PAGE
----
Special physiotherapy techniques such as ultrasound and laser therapy can also be helpful in managing pain. Complementary therapies, such as massage, aromatherapy and guided imagery, can also be very valuable and are often combined with medical and nursing care to enhance the effectiveness of pain-relief measures, to reduce anxiety and to improve sense of wellbeing (McCabe 2001).



Medication to control pain


While not all dying clients experience pain, it is a significant symptom for many. Analgesics, ranging from paracetamol through to slow-release morphine and other related opiates, are central to treatment. Recent advances in pain-reduction techniques have seen the introduction of some drugs, including analgesics, in the form of skin patches.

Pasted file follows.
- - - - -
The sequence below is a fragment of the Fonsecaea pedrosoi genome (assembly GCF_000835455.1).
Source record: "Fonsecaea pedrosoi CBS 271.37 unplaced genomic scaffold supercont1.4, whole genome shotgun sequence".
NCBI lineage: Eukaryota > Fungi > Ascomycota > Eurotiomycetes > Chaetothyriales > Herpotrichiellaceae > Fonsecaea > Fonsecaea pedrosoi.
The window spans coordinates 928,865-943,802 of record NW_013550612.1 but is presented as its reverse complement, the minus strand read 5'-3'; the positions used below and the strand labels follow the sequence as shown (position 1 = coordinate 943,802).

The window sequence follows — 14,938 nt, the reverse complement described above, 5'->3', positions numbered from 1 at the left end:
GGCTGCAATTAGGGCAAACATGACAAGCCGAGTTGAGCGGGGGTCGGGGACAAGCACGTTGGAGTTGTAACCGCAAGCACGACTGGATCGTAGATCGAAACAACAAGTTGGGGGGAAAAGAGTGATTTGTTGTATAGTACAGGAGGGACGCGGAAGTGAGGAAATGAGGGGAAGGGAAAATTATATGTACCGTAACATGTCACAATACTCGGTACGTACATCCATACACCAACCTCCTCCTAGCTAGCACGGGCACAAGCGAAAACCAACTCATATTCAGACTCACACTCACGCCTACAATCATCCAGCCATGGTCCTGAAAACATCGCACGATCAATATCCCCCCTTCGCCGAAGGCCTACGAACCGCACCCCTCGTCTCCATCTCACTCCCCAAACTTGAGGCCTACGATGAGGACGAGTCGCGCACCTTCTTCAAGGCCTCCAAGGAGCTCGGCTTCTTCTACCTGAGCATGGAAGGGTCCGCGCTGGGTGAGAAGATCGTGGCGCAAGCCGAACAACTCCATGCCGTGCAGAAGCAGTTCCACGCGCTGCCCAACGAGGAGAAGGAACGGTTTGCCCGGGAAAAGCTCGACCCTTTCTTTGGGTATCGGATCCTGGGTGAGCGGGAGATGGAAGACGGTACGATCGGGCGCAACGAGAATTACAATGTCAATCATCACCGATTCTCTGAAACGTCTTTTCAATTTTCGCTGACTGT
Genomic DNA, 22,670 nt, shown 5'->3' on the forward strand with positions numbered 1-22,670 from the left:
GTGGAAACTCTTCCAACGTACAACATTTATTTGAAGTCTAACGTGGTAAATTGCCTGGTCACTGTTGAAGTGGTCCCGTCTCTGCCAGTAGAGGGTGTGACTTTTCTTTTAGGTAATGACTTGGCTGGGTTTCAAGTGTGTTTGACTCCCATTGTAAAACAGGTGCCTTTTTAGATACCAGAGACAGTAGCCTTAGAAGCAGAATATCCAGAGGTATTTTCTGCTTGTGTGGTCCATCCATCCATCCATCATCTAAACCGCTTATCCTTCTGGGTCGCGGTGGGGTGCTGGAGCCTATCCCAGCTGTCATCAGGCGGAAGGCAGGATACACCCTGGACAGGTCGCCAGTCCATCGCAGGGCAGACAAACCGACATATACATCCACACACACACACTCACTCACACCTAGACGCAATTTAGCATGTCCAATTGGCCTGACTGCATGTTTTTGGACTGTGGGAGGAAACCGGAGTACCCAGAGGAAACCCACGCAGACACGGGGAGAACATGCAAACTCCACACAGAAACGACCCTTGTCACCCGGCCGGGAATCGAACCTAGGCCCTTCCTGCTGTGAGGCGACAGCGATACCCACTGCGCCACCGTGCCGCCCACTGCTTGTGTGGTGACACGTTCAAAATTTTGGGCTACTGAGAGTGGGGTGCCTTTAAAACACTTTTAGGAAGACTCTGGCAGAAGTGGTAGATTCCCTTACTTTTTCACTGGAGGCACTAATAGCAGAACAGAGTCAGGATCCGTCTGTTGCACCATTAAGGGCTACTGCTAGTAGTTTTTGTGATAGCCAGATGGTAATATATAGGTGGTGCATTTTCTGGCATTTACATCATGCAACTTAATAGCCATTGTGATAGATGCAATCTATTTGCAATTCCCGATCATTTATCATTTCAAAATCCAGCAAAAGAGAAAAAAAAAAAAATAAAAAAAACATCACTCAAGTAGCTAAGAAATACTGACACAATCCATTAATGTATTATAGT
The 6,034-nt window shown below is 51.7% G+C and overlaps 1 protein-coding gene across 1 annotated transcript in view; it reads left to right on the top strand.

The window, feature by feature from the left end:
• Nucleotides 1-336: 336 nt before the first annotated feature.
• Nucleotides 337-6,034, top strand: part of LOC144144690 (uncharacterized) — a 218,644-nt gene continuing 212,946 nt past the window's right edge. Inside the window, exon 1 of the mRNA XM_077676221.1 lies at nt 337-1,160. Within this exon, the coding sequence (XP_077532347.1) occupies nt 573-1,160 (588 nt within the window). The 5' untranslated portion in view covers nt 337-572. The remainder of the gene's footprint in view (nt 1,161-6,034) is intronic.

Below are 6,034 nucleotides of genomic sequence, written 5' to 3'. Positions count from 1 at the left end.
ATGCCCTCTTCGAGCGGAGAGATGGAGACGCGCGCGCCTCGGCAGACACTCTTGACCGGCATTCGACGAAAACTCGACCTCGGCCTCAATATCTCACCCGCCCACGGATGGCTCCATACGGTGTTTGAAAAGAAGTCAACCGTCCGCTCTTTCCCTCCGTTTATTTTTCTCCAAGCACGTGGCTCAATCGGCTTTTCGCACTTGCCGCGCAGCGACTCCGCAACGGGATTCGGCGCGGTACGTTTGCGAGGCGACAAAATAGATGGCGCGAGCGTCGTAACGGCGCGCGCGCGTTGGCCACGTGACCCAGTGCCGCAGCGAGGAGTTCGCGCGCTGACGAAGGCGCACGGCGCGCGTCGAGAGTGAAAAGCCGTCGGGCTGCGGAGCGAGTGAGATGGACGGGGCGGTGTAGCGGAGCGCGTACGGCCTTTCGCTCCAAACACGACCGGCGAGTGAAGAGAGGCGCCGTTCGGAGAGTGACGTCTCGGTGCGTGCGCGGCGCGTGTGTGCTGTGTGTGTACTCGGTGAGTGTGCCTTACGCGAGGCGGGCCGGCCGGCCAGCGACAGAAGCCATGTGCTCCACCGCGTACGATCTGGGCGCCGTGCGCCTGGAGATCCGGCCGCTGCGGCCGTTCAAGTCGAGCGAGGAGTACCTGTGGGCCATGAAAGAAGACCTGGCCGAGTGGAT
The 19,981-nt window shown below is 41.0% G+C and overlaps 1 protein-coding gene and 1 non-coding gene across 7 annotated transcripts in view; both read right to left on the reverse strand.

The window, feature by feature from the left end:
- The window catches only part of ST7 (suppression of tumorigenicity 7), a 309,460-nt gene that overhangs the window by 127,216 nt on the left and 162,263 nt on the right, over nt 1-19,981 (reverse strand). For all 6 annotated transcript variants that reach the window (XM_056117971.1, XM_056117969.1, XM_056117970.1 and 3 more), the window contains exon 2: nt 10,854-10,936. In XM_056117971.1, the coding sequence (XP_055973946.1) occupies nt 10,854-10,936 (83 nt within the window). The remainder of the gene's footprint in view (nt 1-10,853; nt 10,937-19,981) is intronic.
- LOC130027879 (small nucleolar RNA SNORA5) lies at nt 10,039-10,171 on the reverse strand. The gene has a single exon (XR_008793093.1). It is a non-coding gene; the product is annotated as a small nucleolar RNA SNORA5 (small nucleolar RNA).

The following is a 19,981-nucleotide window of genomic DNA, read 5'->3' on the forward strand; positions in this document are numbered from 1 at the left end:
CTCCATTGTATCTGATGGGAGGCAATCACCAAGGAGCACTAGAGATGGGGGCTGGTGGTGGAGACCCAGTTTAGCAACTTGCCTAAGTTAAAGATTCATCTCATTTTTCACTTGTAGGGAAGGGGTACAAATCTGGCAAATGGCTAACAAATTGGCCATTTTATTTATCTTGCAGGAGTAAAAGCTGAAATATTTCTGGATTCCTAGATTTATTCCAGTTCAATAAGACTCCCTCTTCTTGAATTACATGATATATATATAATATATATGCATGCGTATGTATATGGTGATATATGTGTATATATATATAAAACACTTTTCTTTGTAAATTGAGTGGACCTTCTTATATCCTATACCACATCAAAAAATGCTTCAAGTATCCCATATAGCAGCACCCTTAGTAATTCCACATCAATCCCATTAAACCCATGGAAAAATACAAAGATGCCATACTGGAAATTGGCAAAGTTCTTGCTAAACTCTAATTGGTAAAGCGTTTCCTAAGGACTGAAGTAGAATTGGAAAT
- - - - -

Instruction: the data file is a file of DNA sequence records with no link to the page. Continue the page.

Pain stems from a variety of sources, including bone, nerve root, viscera and soft tissue (Farrer 2002). For example, AIDS often results in the unsheathing of myelin fibres, causing nerve root pain, and pressure from a tumour on an organ capsule may cause visceral pain. Expert assessment of what is causing the pain affects the type of medication that will be most helpful. Most often a combination drug therapy is needed. Non-steroidal anti-inflammatory drugs, anticonvulsants and corticosteroids, in addition to analgesics, are some of the drugs used in combination therapy (Kaye 1998; Keubler, Berry & Heidrich 2002; Foyle &, Hostad 2007). The right combination of medications for each client depends on good communication between the client, family, medical and nursing staff and the expertise of the palliative care team. It is a core skill of the palliative care nurse to assess each aspect of pain and monitor it frequently. (Chapter 35 provides further information on the management of pain.)